Friday, January 2, 2009


Happy New Year! I know I haven't posted in a while and this won't be a long visit, but I've got lots in store for the coming year. With a couple new baking/cookbooks, a few new soapcrafting books, and several new crochet books, plus a new sewing machine, video games, art history and American history books (and a themed discussion group), and a whole new exciting semester ahead of me (including a creative writing class), I will have much to say. Plus, I have a plan for slow posting times so that there aren't periods of stagnation but we'll talk about that later.

Anyway, at dinner tonight Aunt Jean told us about the "flavor trends" for 2009. Some of the flavors I'm already pretty familiar with but I think I will try to incorporate them more (chimichurri and masala in particular) and try out the ones I don't know. The trends are:

1. Persimmon
2. Lavender
3. Cactus
4. Starfruit
5. Chimichurri
6. Masala
7. Peri-peri

I already have Aleppo peppers on a list of things to try and between that, the Peri-peri and the Masala, I guess we'll be having lots of spicy foods!

Some of my family and I have decided that 2009 will be American History Year and that we will all read books on that general topic and discuss them through our email group. My first book is San Francisco is Burning: The Untold Story of the 1906 Earthquake and Fires by Dennis Smith.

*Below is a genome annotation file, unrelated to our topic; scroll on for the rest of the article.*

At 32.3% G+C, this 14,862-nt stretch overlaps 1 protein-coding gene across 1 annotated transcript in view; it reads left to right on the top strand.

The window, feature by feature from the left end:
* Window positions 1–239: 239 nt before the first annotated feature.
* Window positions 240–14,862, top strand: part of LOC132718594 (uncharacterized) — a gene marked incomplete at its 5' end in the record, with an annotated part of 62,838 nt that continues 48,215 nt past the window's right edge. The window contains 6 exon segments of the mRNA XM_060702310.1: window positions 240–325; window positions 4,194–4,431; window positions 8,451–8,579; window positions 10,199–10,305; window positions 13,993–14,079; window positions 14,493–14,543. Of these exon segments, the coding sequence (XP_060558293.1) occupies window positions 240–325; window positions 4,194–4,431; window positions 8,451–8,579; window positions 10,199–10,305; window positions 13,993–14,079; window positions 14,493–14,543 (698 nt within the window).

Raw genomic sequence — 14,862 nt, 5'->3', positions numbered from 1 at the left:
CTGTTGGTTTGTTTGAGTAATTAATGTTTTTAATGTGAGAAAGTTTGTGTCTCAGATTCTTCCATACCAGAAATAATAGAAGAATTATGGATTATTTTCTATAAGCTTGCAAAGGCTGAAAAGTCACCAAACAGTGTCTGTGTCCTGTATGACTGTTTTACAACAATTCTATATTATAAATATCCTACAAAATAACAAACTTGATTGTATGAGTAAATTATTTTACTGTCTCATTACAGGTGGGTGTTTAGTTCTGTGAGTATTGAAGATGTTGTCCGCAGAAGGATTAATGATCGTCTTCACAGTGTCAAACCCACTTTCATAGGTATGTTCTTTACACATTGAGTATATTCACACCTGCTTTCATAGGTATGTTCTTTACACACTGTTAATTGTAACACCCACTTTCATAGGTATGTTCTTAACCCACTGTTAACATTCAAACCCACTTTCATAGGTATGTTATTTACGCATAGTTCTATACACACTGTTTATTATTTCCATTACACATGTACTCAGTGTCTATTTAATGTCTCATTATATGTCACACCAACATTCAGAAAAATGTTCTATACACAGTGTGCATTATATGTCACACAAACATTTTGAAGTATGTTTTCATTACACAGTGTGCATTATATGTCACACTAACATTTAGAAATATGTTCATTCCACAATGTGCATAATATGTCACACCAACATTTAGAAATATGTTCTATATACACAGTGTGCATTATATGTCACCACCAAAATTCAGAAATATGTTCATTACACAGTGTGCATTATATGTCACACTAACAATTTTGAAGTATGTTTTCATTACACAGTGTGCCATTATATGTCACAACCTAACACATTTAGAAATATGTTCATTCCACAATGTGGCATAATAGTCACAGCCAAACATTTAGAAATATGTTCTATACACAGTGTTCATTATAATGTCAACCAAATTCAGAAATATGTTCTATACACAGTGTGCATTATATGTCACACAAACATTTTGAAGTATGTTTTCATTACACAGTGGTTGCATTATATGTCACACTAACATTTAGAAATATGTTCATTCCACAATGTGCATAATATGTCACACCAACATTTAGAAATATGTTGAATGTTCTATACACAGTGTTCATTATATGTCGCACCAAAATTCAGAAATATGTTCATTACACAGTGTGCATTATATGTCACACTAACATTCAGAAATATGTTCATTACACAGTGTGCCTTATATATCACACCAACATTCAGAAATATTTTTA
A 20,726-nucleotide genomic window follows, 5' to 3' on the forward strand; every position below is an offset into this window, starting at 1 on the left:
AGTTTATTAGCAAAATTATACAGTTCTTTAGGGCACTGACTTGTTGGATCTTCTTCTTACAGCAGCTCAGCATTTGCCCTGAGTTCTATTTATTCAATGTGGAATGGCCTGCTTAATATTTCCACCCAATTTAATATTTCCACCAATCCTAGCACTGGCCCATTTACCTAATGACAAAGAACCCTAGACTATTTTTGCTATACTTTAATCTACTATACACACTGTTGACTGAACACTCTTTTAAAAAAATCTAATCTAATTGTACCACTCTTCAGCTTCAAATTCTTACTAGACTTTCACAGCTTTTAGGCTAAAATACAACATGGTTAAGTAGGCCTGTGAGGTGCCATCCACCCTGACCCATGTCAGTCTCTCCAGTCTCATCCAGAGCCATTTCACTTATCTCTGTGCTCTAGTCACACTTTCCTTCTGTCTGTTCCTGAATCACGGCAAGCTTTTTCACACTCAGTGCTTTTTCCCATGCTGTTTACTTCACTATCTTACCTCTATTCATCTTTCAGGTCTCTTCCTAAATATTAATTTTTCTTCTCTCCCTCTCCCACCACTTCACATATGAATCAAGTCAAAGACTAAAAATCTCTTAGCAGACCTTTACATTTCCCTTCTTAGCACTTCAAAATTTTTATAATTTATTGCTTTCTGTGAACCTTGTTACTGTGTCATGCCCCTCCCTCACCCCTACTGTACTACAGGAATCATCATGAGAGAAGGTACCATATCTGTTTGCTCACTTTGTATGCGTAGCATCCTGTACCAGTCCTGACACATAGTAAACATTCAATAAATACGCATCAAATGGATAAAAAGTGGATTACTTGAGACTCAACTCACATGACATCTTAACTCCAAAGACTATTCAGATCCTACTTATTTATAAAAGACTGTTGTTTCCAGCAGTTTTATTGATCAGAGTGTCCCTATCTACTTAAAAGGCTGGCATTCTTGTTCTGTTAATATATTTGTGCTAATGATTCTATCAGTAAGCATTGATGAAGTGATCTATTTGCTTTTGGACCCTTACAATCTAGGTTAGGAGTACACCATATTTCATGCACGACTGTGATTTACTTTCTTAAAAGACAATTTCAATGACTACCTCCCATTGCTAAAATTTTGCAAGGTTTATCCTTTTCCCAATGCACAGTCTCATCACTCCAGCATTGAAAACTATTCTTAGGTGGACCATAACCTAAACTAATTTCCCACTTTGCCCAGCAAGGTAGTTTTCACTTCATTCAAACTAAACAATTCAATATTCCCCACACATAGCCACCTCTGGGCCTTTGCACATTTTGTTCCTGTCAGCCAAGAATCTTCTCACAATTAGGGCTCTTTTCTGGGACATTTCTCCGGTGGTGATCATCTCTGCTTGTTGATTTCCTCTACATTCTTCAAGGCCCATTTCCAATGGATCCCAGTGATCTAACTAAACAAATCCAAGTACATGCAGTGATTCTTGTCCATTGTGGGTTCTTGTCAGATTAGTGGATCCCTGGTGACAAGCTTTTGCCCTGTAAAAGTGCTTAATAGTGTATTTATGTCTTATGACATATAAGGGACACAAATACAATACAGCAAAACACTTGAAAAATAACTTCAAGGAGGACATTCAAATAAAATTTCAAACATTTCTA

margie said...

I really want to read that book when you are done. What a strange day that must have been when half the town fell down in the morning and then it all started to burn before they could figure out what had actually happened. As they started to realize that there was no water and no way to fight the fire and everyone had to just walk away ahead of the flames they must have felt so helpless and unreal.

kane said...

I was planning on bringing it to you next time we come back home because I figured you'd be interested. It is so very strange to read and imagine yourself in the position these people were in. It's awfully scary because something like this happens and you turn to the police and the fire department and the hospitals...but so does everyone else and everyone is overwhelmed. And then I try to think "well, this could never happen nowadays" but then I think "...well, Katrina." It's pretty unnerving.